Mikel and I have spent the past week having some incredible meetings and adventures in Nairobi - the first stop on our multi-city trip around eastern and southern Africa. We arrived in Nairobi without a clear plan for who we would meet up with, but in the end it was a very productive and informative visit.
I had a house...
Of course, for proper introduction to Kenya, my college friend Kate took us on a day hike up through the Ngong Hills - famous by a land-owner, Karen Blixen, and the setting of the book and movie "Out of Africa". The real introduction came with the alert that you must register your hike at the Kenyan Wildlife Services office and hire an armed escort. In the past there had been various violent incidents, though this has dramatically decreased due to such efforts as more patrols, gates, and armed escorts. Despite the camouflage uniform and automatic rifle, our escort Michael was a terrific guide. He walks the hills several times a week and is very familiar, as are most local Kenyans, with the landscape, various towns and villages, flora and fauna.
Cradle of Civilization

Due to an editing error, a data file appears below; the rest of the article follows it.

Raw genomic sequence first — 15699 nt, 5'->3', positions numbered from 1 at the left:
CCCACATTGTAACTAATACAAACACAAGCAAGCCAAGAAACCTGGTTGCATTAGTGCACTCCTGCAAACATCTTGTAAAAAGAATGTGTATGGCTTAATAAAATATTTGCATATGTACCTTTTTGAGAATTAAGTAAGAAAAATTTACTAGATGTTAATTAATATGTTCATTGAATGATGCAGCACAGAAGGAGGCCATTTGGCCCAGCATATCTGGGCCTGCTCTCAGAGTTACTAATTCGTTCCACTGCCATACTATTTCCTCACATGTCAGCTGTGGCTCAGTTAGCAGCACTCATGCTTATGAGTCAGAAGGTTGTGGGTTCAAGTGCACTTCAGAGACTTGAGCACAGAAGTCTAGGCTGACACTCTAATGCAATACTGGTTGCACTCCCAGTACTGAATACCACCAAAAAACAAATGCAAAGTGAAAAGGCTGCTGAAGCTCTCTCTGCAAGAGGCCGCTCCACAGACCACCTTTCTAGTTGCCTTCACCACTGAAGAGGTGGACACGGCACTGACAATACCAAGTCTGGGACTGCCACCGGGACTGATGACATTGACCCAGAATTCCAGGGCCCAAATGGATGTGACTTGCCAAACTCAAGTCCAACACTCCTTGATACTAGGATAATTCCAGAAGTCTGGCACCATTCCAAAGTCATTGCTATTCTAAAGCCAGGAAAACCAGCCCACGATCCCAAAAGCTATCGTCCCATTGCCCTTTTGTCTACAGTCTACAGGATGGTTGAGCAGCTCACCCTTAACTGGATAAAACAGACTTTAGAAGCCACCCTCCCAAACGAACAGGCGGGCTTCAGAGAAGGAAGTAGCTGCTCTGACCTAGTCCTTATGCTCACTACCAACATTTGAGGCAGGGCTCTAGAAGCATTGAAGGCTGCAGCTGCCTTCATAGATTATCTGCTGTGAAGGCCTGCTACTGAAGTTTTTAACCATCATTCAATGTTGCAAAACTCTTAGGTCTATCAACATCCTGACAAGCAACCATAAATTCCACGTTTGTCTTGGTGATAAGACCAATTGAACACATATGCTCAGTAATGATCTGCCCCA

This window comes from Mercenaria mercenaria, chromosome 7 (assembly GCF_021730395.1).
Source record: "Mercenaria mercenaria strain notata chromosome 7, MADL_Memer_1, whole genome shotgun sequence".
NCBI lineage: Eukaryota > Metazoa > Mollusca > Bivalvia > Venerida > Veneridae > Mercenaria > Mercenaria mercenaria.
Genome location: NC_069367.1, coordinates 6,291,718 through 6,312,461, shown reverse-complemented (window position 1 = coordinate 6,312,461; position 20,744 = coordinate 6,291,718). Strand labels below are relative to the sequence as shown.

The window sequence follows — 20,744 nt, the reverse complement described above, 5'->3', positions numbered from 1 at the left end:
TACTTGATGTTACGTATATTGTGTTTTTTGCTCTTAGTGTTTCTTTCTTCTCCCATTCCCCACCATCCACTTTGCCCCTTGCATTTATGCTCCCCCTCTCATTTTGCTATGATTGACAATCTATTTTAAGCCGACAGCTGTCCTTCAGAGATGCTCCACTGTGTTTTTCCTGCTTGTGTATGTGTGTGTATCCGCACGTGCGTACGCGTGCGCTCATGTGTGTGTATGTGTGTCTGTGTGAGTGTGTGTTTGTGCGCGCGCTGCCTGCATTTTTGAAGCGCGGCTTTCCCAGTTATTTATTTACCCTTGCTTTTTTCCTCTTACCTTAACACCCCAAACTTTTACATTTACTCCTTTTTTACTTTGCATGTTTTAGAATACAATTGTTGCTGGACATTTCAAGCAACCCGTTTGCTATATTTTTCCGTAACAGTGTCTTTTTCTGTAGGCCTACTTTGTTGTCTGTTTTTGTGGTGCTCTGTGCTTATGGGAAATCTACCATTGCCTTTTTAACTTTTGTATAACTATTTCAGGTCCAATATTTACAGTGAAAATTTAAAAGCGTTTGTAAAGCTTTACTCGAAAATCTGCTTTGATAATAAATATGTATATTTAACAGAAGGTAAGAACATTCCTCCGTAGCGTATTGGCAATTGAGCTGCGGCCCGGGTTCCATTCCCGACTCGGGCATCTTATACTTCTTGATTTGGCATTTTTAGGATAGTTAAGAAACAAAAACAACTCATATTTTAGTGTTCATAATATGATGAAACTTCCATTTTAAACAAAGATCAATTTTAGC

Kate is based in Nairobi as part of her doctoral research on the pastoral farmers of eastern Africa - primarily northern Kenya. While here she is working with a number of researchers and attachÃ©s that are going a number of activities in the field on surveys as parts of larger teams in remote villages and areas, cataloging artifacts in the lab, collaborating with researches in the museum and around the world, and then deploying back to the field each season.
The more we spoke with them, and their current use of GPS and some GIS tools, it was apparent that there were some straight-forward suggestions of tools and techniques that they could employ to make better use of their data collection and meet their needs while also reducing their overhead costs of data and software licenses and meeting their objectives. A couple of evening chats over Tusker beers and nyama choma turned into a concept for a talk. So we met with the directors of the British Institute and Archaeology departments and proposed a seminar for the researchers and staff.